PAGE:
It took a tourist 30 seconds to open a mysterious safe that had been locked for 40 years
- Two weeks ago Stephen Mills visited a museum in Canada with his family that contained an old safe that hadn't been opened in 40 years.
- No one knew the combination to unlock, and it had long been considered permanently locked.
- But Mills decided to give it a go anyway.
- In less than a minute, he guessed the combination. People were shocked.
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Two weeks ago, Stephen Mills visited a Vermilion Heritage Museum, a small museum featuring a look back at the history of the town of Vermilion, located in Alberta, Canada. The main attraction in the museum is a safe that remained locked for 40 years.
Mills, brought his wife, two children, and other family members to tour the museum - and take a look at the safe, according to the Washington Post.
The safe, CBC reported, came from the now-shuttered Brunswick Hotel in the town. The hotel closed in the 1970s and donated the safe to the museum in the 1990s. For years, the safe remained locked.
No one could remember the code - or what was in the safe. The locks had been deemed rusty and seized up. Museum volunteers had accepted that they would never know what was in the 2,000-pound safe.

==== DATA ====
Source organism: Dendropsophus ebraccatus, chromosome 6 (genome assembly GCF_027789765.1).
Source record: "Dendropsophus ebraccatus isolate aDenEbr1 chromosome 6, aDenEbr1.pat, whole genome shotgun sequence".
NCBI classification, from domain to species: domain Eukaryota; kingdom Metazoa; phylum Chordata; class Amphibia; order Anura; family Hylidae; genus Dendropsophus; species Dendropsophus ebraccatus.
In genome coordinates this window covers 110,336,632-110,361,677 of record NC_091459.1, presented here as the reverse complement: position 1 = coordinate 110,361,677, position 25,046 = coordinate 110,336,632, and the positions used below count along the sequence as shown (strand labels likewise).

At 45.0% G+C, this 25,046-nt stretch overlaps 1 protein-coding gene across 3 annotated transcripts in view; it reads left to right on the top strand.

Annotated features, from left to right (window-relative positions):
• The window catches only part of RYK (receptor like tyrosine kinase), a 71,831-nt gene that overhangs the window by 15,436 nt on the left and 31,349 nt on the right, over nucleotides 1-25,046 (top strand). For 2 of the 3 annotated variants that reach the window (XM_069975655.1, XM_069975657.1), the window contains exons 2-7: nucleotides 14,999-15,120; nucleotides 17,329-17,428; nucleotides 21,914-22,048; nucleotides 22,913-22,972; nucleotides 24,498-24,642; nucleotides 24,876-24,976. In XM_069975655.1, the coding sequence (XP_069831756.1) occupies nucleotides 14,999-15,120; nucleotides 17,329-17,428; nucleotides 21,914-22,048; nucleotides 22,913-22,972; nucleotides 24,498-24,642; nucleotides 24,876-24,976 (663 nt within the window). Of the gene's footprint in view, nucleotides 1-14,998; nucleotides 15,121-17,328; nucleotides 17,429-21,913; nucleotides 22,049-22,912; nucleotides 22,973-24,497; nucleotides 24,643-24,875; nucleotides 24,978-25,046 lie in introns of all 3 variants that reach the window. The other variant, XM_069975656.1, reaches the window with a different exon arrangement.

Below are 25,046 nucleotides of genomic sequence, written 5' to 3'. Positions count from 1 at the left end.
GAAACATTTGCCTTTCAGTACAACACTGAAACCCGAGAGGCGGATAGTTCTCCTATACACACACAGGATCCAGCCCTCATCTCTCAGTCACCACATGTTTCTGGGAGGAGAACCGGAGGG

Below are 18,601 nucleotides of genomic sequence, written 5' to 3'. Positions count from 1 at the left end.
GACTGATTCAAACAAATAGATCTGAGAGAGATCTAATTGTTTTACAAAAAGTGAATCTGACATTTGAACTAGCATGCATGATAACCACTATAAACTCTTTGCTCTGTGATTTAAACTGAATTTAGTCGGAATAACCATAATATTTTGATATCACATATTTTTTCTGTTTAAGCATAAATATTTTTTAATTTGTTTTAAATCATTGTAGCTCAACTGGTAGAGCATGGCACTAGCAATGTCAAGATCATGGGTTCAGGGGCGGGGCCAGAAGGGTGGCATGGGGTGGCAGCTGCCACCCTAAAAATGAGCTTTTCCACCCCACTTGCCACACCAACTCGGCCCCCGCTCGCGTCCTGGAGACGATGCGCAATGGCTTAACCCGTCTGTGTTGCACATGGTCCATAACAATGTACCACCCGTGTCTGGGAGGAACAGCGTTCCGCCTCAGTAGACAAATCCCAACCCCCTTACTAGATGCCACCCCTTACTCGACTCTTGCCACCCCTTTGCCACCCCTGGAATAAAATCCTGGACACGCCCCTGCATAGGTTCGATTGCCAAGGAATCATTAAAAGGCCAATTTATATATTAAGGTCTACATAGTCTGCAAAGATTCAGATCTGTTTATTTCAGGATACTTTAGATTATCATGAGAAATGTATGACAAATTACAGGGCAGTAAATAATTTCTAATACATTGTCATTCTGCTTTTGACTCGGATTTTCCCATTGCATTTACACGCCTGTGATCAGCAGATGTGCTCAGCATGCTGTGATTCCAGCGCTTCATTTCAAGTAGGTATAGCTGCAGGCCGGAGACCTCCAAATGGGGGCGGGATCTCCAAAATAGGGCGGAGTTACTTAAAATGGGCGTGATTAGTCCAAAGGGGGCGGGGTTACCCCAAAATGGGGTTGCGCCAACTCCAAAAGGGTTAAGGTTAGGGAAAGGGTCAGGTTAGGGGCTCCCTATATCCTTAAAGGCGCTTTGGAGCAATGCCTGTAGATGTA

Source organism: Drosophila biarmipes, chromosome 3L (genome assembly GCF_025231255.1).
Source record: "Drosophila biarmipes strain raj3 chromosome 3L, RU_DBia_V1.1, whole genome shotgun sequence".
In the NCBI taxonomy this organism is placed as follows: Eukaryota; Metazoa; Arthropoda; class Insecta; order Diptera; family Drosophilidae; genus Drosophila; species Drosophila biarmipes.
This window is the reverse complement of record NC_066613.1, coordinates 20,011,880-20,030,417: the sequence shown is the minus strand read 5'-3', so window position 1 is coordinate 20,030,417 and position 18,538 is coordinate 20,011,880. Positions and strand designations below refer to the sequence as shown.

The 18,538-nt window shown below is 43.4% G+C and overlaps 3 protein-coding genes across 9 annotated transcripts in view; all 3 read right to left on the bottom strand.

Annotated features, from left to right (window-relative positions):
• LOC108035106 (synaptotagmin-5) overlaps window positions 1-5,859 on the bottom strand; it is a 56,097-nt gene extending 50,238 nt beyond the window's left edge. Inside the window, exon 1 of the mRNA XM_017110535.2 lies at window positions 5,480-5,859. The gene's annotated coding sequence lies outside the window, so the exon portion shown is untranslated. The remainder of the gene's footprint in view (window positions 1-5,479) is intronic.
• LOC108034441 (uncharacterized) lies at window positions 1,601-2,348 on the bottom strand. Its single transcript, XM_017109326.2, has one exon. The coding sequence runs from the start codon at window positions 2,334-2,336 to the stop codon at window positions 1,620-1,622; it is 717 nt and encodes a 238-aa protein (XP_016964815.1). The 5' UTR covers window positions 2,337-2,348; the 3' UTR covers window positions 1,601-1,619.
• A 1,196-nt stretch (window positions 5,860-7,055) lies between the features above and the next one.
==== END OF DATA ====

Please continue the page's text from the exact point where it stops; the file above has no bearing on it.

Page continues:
"It was a mystery to us," tour guide Tom Kibblewhite said in an interview with CBC Radio's Edmonton AM. "We didn't know what was in it. We couldn't get into it."
But Mills wanted to give it a go.
"I was like, I gotta get down and try this for a laugh," he told the Washington Post. "I was doing it as a joke for the kids, trying to be like in the movies, more or less."
He plugged in a series of numbers at random, according to the Washington Post. Mills saw that the range on the dial went from zero to 60, so he was inspired to plug in 20, then 40, then 60.
"I took the numbers out of thin air, like right out of my head," he said. "20 three times to the right, 40 two times to the left and 60 one time to the right, and tried the door and it cracked open."
People were astounded.
And after all that build up what was inside? Well, some paper and "a pile of dust," Mills told the Washington Post. Museum staff will disable the safe so it cannot be locked again.
Talk about a tourist trap!
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